Have a listen to a live version of the song right here, and find the main chords of the song below.

C5 | D5 | Eb5 | Bb5

punk-rock-guitar

These chord changes happen quickly, but they aren’t so far apart that they become hard to reach.

  • Power chords give us an advantage because they always use the same shape on the two lowest strings.
  • Additionally, the low E and A strings are primarily where you will play power chords in this genre.

The more you practice, the easier it will be to switch from one power chord to the next!

rock-songs-tab

Simple Melodies Get The Point Across

Like we’ve said before, Punk Rock guitar playing isn’t about complexity.

  • Most bands opt to keep things simple when it comes to lead guitar playing and writing melodies.
  • The Unseen are a great example of this, with their song “Scream Out.”
  • Not only does this song carry a positive message about music as a form of therapy, it also carries a great guitar hook that’s easy to learn just by listening.

Check out the full tab for this song here, and learn this Punk Rock guitar tune in pieces to absorb it more easily.

rock-songs-tab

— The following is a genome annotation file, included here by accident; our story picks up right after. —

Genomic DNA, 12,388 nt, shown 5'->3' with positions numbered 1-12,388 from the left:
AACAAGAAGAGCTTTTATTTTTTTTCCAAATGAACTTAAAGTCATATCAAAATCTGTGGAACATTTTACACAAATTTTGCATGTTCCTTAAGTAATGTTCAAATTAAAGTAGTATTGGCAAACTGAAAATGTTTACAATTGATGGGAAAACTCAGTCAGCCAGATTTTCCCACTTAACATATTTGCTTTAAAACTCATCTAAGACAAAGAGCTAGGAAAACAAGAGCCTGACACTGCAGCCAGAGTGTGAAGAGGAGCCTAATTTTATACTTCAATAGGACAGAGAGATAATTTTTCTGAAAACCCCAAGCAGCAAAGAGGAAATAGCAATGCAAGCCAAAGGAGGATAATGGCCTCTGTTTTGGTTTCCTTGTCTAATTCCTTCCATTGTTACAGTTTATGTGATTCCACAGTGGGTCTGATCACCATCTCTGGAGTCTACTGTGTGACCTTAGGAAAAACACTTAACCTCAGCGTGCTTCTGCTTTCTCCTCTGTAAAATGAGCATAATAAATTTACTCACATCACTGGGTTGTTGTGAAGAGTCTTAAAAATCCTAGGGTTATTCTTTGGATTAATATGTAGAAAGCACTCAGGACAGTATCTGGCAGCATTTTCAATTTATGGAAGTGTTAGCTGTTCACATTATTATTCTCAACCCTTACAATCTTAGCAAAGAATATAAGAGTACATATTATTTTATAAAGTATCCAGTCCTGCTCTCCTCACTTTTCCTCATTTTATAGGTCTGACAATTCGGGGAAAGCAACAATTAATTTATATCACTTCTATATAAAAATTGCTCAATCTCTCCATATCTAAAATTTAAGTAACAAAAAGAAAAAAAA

Pro Tip: Want to learn how to write a simple Punk Rock guitar melody? It’s super easy!

  • Take these four power chords below and play them however you like.
  • Once you’ve found a rhythm you like, play only the D string note of each chord (the root note up the octave).

You can switch the rhythm up for this if you want to get creative, but you can use the root notes of each chord to guide your melody along without having to learn any theory at all!

Easy, right?

This is a common technique used in Punk Rock guitar to create melodies without over-complicating the structure of the song. Give it a shot!

punk-songs-tab

Download our lead guitar cheat-sheet to make things easier

It can be disorientating for guitarists to understand which scales work with which keys.

With this in mind, we created a cheat-sheet; a key and scale-finder that you can use again and again.

Where should we send it?

What Is The Best Guitar For Punk Music?

Before we let you go, we wanted to give you a rundown of some of the best guitars for playing Punk music.

Although you can play this genre of music with virtually any guitar, there are some that have more bite to them than others, making them worth the consideration.

Check out our shortlist of our four favourites below!